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The Beginner's Guide to Freight

Learn all of the basics of freight, from modes to key players, important documents to how to request a quote.

Since there have been boats, there has been trade. From the early days of single logs that were floated down rivers with cargo attached to today’s massive container ships carrying billions of tons of volume over the water every year.

Today, freight moves across many different modes: on ships, planes, trucks, and trains. However, 90% of the world’s goods in 2021 are transported the same way they were 5,000 years ago, on a ship. International freight today, however, is a little more complicated than simply strapping some goods to a log and sending it downstream.

Despite the complexity of international shipping, it is not impossible to understand and to eventually excel as a shipper. This guide should give you a good overview of the basics.

Freight Basics

Freight V Parcel:

Before we dive too deep into the mechanics of freight, let’s first make a key distinction between freight and parcels. Parcels refers to the small, lightweight, and usually individual shipments handled by common carriers like USPS, UPS, and FedEx. Parcel service has a completely different pricing structure than freight shipments as well as a different booking and arranging process. You would generally use parcel service for a shipment under 150 lbs and below 165’’ in length plus girth. To arrange a parcel shipment, you can usually drop off your shipment at one of the above carriers’ numerous locations and you would pay according to dimensional weight or actual weight. Freight, on the other hand, refers to shipments that usually contain multiple items that together exceed 150 lbs.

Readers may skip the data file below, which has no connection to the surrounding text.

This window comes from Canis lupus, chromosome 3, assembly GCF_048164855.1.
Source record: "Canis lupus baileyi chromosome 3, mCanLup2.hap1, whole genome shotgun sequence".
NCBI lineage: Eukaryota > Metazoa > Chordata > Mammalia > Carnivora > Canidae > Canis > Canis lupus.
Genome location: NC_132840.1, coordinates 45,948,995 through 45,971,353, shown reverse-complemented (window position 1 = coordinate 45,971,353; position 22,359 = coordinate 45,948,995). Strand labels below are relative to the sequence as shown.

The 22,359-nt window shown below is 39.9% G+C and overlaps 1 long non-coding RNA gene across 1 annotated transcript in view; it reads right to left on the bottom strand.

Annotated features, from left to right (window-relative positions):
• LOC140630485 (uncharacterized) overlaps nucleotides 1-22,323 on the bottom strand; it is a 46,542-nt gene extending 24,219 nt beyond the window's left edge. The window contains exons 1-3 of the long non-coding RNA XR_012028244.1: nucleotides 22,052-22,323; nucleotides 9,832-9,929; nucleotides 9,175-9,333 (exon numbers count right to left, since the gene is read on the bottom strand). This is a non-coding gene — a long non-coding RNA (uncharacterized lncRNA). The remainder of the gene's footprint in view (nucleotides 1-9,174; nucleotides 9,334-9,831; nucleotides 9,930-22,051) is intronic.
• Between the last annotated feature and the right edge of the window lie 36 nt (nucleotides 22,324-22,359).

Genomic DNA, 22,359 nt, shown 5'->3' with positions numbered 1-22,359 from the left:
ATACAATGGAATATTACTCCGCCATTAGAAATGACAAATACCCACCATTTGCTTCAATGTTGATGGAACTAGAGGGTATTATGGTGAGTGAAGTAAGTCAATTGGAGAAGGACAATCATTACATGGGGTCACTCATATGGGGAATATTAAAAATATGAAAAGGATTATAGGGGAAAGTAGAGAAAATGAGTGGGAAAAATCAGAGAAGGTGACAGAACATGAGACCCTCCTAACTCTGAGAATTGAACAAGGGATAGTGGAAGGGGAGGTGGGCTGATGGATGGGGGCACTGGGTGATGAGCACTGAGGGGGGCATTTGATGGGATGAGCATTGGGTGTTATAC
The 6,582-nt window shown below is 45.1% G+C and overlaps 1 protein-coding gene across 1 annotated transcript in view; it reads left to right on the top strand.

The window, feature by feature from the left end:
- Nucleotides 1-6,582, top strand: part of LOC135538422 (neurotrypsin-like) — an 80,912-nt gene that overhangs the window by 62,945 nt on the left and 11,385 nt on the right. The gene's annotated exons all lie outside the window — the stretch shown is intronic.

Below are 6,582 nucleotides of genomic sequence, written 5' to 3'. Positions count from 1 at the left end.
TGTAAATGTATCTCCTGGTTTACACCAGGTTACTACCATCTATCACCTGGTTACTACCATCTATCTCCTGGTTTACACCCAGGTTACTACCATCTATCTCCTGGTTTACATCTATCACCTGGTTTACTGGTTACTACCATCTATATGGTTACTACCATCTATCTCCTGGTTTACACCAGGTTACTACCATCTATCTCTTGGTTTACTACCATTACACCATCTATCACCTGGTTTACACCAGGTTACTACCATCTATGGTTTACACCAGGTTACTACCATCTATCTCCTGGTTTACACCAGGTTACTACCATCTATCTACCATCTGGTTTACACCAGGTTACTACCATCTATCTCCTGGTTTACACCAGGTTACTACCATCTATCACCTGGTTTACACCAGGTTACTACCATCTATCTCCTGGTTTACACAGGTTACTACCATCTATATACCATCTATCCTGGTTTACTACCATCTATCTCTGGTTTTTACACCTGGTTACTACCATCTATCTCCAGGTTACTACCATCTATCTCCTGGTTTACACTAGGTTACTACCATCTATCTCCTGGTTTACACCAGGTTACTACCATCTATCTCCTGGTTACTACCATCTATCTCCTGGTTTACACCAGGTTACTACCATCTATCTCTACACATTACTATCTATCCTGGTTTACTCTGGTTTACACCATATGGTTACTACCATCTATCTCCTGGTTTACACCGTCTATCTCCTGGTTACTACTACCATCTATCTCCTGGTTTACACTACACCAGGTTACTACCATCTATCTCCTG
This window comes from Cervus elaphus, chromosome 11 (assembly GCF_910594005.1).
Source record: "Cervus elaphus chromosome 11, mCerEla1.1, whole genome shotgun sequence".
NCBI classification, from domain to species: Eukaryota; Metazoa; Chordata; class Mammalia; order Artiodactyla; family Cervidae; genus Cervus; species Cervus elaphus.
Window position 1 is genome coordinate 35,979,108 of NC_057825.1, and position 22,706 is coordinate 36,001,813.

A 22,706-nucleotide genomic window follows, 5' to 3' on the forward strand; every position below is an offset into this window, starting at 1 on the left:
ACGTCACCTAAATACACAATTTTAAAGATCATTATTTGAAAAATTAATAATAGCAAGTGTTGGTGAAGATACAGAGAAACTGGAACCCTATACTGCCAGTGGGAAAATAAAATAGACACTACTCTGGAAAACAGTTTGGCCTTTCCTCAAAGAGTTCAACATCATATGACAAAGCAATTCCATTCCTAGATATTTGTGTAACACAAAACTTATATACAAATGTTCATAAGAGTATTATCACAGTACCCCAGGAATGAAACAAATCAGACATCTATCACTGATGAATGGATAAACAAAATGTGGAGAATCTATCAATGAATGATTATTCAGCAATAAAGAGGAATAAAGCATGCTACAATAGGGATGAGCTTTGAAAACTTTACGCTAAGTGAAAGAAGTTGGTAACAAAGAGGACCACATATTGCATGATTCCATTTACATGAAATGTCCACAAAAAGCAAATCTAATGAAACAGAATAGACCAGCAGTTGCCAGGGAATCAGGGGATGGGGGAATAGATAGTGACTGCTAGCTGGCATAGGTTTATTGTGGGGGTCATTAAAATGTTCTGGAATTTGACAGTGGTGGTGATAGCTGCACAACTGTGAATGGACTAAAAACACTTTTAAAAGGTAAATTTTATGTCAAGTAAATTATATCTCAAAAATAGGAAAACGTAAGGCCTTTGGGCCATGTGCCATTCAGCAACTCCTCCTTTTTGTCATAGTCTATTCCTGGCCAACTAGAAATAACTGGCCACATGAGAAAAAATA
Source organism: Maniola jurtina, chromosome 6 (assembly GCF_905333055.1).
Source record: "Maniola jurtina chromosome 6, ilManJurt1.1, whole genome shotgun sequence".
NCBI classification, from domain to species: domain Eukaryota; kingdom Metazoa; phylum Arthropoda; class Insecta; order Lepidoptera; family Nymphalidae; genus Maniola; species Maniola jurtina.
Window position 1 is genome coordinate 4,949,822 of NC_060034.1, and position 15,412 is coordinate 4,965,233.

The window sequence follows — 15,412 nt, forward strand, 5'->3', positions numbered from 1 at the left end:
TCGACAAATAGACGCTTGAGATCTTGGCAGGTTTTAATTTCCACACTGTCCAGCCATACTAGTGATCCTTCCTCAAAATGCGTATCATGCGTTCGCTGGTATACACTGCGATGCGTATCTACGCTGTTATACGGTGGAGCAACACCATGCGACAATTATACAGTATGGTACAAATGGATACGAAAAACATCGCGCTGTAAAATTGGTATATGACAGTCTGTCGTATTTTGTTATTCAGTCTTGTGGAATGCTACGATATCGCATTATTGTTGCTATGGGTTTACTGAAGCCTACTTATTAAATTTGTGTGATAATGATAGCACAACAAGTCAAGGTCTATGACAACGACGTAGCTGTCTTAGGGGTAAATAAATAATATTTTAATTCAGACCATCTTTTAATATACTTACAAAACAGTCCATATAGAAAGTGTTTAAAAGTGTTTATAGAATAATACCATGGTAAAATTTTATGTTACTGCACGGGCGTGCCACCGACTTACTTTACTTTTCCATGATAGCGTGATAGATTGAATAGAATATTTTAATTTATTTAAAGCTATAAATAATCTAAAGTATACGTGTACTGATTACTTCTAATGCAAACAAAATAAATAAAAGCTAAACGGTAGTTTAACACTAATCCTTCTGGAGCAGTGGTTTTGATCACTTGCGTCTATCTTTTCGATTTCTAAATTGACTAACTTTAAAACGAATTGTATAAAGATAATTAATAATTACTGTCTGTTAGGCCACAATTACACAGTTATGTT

Modes: Air, Ocean, Truck, and Rail

There are four main forms of freight transportation: air, ocean, truck, and rail. Each serves different purposes throughout the supply chain and it is important to be knowledgeable of their different strengths and weaknesses to make an informed decision about which mode (or modes) to use.

Air Freight

Air freight refers to freight that is transported via plane, either a cargo plane or in a cargo hold of a commercial flight. When you choose to transport your goods via air freight, they will be transported from your supplier to the origin airport and then flown to the destination airport where your goods will be trucked to their final destination.

Air freight is the most expensive option (more on freight costs below), however the value of air freight is in its speed. By far the fastest method, shipping your goods via air can result in your shipment arriving as quickly as 5 days, as opposed to ocean freight, which can take up to 45 days.